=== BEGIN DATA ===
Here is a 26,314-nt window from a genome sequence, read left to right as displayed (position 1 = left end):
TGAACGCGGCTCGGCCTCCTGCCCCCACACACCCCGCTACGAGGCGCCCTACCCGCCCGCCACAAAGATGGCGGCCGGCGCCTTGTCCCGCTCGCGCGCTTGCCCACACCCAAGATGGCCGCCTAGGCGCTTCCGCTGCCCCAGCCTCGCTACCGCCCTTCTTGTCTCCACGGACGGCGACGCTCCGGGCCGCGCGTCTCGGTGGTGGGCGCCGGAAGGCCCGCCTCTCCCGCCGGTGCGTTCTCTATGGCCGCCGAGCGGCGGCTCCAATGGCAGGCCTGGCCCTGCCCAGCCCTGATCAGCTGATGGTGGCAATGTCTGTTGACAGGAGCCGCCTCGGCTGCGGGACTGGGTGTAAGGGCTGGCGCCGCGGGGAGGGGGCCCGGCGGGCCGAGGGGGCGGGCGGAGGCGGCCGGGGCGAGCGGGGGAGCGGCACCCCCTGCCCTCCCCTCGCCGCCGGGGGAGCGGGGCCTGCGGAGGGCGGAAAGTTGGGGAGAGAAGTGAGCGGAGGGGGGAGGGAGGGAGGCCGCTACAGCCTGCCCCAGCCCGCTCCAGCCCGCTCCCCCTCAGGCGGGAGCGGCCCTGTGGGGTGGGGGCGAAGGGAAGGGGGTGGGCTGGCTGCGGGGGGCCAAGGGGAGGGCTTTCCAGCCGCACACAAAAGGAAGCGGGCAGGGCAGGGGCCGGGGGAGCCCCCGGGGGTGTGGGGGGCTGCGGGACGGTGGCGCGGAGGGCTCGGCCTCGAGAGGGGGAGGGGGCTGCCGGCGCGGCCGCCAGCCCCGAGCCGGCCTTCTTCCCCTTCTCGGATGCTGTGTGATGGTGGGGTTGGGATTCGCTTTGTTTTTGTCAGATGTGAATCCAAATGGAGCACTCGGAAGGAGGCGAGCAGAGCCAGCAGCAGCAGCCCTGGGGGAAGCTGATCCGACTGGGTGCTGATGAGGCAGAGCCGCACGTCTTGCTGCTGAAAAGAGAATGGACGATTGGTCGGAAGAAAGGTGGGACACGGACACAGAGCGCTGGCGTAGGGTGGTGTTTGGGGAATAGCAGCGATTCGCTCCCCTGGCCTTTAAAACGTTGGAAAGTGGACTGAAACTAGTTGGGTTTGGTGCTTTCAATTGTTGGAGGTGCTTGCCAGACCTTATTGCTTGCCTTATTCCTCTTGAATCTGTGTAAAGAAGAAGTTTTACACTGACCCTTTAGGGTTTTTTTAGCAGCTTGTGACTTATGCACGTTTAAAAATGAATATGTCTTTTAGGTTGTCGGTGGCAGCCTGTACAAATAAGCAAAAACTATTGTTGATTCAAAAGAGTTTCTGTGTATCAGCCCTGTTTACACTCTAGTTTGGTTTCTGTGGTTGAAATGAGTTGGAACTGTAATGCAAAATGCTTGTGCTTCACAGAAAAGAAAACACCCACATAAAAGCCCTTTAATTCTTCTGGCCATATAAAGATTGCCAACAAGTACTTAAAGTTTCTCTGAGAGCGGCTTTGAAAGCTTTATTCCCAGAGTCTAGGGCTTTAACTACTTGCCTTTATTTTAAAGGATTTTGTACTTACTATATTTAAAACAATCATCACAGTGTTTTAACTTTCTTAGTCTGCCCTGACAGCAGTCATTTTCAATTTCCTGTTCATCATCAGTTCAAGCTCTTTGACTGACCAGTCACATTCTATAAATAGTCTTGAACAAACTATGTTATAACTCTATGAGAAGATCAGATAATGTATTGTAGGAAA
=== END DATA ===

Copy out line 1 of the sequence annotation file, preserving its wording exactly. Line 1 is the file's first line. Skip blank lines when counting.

Here is a 26,314-nt window from a genome sequence, read left to right as displayed (position 1 = left end):